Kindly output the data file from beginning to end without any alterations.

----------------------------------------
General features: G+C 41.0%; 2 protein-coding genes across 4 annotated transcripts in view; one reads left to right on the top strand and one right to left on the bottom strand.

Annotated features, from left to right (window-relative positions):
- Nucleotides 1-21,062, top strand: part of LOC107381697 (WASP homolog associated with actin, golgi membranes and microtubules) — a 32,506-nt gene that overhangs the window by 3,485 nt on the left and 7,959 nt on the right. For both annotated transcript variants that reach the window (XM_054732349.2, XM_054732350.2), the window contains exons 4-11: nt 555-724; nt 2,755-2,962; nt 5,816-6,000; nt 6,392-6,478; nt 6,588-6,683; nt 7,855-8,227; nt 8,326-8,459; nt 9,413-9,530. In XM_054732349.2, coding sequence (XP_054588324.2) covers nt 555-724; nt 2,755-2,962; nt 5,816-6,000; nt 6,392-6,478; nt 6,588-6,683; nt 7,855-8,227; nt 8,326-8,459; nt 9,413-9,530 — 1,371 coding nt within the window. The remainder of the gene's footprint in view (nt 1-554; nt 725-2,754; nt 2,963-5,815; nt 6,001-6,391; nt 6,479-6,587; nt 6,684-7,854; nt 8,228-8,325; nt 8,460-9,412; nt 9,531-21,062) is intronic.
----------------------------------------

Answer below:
General features: G+C 41.0%; 2 protein-coding genes across 4 annotated transcripts in view; one reads left to right on the top strand and one right to left on the bottom strand.

Annotated features, from left to right (window-relative positions):
- Nucleotides 1-21,062, top strand: part of LOC107381697 (WASP homolog associated with actin, golgi membranes and microtubules) — a 32,506-nt gene that overhangs the window by 3,485 nt on the left and 7,959 nt on the right. For both annotated transcript variants that reach the window (XM_054732349.2, XM_054732350.2), the window contains exons 4-11: nt 555-724; nt 2,755-2,962; nt 5,816-6,000; nt 6,392-6,478; nt 6,588-6,683; nt 7,855-8,227; nt 8,326-8,459; nt 9,413-9,530. In XM_054732349.2, coding sequence (XP_054588324.2) covers nt 555-724; nt 2,755-2,962; nt 5,816-6,000; nt 6,392-6,478; nt 6,588-6,683; nt 7,855-8,227; nt 8,326-8,459; nt 9,413-9,530 — 1,371 coding nt within the window. The remainder of the gene's footprint in view (nt 1-554; nt 725-2,754; nt 2,963-5,815; nt 6,001-6,391; nt 6,479-6,587; nt 6,684-7,854; nt 8,228-8,325; nt 8,460-9,412; nt 9,531-21,062) is intronic.